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Differential impact of zinc deficiency on phagocytosis, oxidative burst, and production of pro-inflammatory cytokines by human monocytes

  • Zinc deficiency has a fundamental influence on the immune defense, with multiple effects on different immune cells, resulting in a major impairment of human health. Monocytes and macrophages are among the immune cells that are most fundamentally affected by zinc, but the impact of zinc on these cells is still far from being completely understood. Therefore, this study investigates the influence of zinc deficiency on monocytes of healthy human donors. Peripheral blood mononuclear cells, which include monocytes, were cultured under zinc deficient conditions for 3 days. This was achieved by two different methods: by application of the membrane permeable chelator N,N,N0´,N0´-tetrakis-(2-pyridylmethyl)ethylenediamine (TPEN) or by removal of zinc from the culture medium using a CHELEX 100 resin. Subsequently, monocyte functions were analyzed in response to Escherichia coli, Staphylococcus aureus, and Streptococcus pneumoniae. Zinc depletion had differential effects. On the one hand, elimination of bacterial pathogens by phagocytosis andZinc deficiency has a fundamental influence on the immune defense, with multiple effects on different immune cells, resulting in a major impairment of human health. Monocytes and macrophages are among the immune cells that are most fundamentally affected by zinc, but the impact of zinc on these cells is still far from being completely understood. Therefore, this study investigates the influence of zinc deficiency on monocytes of healthy human donors. Peripheral blood mononuclear cells, which include monocytes, were cultured under zinc deficient conditions for 3 days. This was achieved by two different methods: by application of the membrane permeable chelator N,N,N0´,N0´-tetrakis-(2-pyridylmethyl)ethylenediamine (TPEN) or by removal of zinc from the culture medium using a CHELEX 100 resin. Subsequently, monocyte functions were analyzed in response to Escherichia coli, Staphylococcus aureus, and Streptococcus pneumoniae. Zinc depletion had differential effects. On the one hand, elimination of bacterial pathogens by phagocytosis and oxidative burst was elevated. On the other hand, the production of the inflammatory cytokines tumor necrosis factor (TNF)-a and interleukin (IL)-6 was reduced. This suggests that monocytes shift from intercellular communication to basic innate defensive functions in response to zinc deficiency. These results were obtained regardless of the method by which zinc deficiency was achieved. However, CHELEX-treated medium strongly augmented cytokine production, independently from its capability for zinc removal. This side-effect severely limits the use of CHELEX for investigating the effects of zinc deficiency on innate immunity.show moreshow less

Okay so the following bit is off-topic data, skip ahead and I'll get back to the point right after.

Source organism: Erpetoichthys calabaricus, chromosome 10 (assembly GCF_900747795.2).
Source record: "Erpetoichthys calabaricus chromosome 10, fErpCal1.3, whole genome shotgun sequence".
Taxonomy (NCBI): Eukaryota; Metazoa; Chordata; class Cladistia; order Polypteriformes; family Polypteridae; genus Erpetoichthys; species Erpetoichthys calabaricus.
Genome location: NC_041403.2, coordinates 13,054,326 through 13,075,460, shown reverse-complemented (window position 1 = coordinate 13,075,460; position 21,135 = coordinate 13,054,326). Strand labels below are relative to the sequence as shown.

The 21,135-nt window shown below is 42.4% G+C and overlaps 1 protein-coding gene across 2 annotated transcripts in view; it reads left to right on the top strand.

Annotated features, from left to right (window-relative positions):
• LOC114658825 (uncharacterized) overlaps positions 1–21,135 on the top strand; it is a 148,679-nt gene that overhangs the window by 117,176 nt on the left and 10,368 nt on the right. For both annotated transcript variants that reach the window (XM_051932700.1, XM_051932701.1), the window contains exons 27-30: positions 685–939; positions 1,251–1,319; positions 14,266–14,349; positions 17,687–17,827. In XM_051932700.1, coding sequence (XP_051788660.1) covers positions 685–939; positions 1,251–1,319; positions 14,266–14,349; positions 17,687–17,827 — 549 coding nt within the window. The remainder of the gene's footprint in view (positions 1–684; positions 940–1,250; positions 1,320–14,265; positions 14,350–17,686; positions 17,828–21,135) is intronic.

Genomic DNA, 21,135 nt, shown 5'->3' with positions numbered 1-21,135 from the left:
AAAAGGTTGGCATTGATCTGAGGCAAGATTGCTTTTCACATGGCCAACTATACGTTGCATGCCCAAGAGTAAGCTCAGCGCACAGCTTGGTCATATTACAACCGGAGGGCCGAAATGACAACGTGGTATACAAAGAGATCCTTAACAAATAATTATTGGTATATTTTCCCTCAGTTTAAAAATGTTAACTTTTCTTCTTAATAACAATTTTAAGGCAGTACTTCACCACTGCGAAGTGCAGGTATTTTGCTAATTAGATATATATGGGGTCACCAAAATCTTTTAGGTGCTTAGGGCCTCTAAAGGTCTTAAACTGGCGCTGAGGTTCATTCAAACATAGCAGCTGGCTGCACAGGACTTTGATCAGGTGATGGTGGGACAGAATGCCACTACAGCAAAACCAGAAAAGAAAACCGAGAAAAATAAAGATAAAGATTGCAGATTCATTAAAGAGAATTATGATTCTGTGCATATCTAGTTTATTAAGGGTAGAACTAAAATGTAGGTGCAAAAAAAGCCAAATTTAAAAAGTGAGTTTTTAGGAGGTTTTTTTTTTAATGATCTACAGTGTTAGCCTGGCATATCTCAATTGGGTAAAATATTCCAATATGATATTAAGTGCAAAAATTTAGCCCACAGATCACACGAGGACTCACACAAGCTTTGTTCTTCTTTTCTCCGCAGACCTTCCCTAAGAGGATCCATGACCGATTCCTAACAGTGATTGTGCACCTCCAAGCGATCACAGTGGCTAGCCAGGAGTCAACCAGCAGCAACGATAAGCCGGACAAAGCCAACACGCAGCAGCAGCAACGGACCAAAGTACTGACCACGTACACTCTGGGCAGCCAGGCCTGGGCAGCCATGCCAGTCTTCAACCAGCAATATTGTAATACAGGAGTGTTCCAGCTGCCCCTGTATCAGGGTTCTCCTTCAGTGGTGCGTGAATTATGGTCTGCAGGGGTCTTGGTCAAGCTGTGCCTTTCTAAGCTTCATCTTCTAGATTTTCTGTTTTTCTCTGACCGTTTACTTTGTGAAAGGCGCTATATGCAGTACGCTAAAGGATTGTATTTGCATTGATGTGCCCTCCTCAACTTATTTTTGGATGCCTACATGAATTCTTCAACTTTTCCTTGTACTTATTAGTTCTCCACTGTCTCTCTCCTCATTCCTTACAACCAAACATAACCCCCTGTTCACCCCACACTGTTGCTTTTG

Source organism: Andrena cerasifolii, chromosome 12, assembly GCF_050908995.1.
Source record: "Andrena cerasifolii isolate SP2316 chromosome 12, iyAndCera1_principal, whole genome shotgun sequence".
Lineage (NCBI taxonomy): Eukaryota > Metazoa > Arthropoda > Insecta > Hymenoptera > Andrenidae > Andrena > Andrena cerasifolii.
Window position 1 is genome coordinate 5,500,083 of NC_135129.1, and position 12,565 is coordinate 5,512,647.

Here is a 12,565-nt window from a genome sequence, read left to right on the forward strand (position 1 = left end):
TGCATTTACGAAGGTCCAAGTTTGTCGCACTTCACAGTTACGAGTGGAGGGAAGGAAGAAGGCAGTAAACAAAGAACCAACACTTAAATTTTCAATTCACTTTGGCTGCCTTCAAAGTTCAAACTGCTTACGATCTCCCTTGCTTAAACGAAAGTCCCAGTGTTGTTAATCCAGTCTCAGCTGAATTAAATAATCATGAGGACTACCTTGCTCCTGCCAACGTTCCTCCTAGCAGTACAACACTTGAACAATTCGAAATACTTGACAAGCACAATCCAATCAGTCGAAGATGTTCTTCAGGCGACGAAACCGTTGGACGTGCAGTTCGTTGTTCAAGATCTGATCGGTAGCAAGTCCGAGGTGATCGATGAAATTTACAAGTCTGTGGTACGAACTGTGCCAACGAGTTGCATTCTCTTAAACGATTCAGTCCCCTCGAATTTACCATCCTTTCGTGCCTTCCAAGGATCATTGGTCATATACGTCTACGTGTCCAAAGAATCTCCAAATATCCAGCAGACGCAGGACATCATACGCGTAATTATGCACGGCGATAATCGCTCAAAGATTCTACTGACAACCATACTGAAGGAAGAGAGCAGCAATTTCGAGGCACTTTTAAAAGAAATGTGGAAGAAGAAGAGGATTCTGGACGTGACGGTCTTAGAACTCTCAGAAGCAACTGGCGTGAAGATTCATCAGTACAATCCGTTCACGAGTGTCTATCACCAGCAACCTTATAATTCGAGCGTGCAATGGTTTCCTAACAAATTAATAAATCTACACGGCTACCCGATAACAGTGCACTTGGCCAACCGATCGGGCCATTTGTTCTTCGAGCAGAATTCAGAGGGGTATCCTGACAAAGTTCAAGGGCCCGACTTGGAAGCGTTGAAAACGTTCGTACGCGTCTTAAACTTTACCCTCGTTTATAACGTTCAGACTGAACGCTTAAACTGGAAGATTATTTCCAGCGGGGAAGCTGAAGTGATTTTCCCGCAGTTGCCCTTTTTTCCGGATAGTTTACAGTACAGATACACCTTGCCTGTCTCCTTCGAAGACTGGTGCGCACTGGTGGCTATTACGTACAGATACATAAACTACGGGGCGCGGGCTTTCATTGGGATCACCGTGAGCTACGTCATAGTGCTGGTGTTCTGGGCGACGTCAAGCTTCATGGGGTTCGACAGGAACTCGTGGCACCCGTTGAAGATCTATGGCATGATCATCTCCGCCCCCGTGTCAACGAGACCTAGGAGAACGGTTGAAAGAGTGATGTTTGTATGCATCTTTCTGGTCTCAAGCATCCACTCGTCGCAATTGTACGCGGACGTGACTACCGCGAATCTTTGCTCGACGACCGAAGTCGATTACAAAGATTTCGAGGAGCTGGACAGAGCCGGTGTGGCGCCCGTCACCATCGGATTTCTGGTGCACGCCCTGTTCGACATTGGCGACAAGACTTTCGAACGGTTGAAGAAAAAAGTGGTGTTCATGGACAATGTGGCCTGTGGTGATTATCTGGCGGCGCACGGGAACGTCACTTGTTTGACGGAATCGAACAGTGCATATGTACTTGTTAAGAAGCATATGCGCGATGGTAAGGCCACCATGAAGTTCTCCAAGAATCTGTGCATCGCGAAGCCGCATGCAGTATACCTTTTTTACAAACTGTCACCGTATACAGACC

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Metadaten
Author:Lena S. Mayer, Peter Uciechowski, Sören Meyer, Tanja Schwerdtle, Lothar Rink, Hajo Haase
URN:urn:nbn:de:kobv:517-opus4-99405
Series (Serial Number):Postprints der Universität Potsdam : Mathematisch-Naturwissenschaftliche Reihe (281)
Document Type:Postprint
Language:English
Date of first Publication:2014/05/02
Year of Completion:2014
Publishing Institution:Universität Potsdam
Release Date:2016/11/17
Source:Metallomics (2014) Nr. 6, S. 1288-1295. - DOI: 10.1039/c4mt00051j
Organizational units:Mathematisch-Naturwissenschaftliche Fakultät / Institut für Ernährungswissenschaft
Dewey Decimal Classification:5 Naturwissenschaften und Mathematik / 57 Biowissenschaften; Biologie / 570 Biowissenschaften; Biologie
Peer Review:Referiert
Publication Way:Open Access
Licence (German):License LogoKeine Nutzungslizenz vergeben - es gilt das deutsche Urheberrecht